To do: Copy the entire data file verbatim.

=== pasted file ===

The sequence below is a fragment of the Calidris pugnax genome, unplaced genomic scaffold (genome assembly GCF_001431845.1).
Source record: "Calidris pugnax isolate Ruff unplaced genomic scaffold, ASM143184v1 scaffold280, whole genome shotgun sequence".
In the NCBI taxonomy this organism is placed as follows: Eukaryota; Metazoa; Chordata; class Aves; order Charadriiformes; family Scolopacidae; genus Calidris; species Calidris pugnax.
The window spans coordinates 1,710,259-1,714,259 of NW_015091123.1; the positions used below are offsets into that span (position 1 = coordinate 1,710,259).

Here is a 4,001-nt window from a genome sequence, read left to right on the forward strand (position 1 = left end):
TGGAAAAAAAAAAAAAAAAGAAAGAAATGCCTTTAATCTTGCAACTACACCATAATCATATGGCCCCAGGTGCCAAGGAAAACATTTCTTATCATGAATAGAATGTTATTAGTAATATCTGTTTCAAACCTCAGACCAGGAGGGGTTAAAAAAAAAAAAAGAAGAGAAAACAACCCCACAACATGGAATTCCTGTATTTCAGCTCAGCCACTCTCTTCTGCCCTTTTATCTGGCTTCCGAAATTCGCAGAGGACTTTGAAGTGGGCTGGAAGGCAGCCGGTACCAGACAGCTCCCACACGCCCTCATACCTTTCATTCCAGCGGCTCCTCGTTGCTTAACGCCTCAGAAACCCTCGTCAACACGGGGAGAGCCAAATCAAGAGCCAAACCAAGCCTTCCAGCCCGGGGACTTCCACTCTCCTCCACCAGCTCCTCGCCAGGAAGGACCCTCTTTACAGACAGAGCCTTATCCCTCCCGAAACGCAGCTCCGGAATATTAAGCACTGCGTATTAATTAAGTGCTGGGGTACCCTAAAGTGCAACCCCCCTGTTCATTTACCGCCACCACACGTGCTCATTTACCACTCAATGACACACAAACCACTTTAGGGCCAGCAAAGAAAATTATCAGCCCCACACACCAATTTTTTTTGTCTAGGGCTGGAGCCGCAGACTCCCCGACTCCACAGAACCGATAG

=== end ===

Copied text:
The sequence below is a fragment of the Calidris pugnax genome, unplaced genomic scaffold (genome assembly GCF_001431845.1).
Source record: "Calidris pugnax isolate Ruff unplaced genomic scaffold, ASM143184v1 scaffold280, whole genome shotgun sequence".
In the NCBI taxonomy this organism is placed as follows: Eukaryota; Metazoa; Chordata; class Aves; order Charadriiformes; family Scolopacidae; genus Calidris; species Calidris pugnax.
The window spans coordinates 1,710,259-1,714,259 of NW_015091123.1; the positions used below are offsets into that span (position 1 = coordinate 1,710,259).

Here is a 4,001-nt window from a genome sequence, read left to right on the forward strand (position 1 = left end):
TGGAAAAAAAAAAAAAAAAGAAAGAAATGCCTTTAATCTTGCAACTACACCATAATCATATGGCCCCAGGTGCCAAGGAAAACATTTCTTATCATGAATAGAATGTTATTAGTAATATCTGTTTCAAACCTCAGACCAGGAGGGGTTAAAAAAAAAAAAAGAAGAGAAAACAACCCCACAACATGGAATTCCTGTATTTCAGCTCAGCCACTCTCTTCTGCCCTTTTATCTGGCTTCCGAAATTCGCAGAGGACTTTGAAGTGGGCTGGAAGGCAGCCGGTACCAGACAGCTCCCACACGCCCTCATACCTTTCATTCCAGCGGCTCCTCGTTGCTTAACGCCTCAGAAACCCTCGTCAACACGGGGAGAGCCAAATCAAGAGCCAAACCAAGCCTTCCAGCCCGGGGACTTCCACTCTCCTCCACCAGCTCCTCGCCAGGAAGGACCCTCTTTACAGACAGAGCCTTATCCCTCCCGAAACGCAGCTCCGGAATATTAAGCACTGCGTATTAATTAAGTGCTGGGGTACCCTAAAGTGCAACCCCCCTGTTCATTTACCGCCACCACACGTGCTCATTTACCACTCAATGACACACAAACCACTTTAGGGCCAGCAAAGAAAATTATCAGCCCCACACACCAATTTTTTTTGTCTAGGGCTGGAGCCGCAGACTCCCCGACTCCACAGAACCGATAG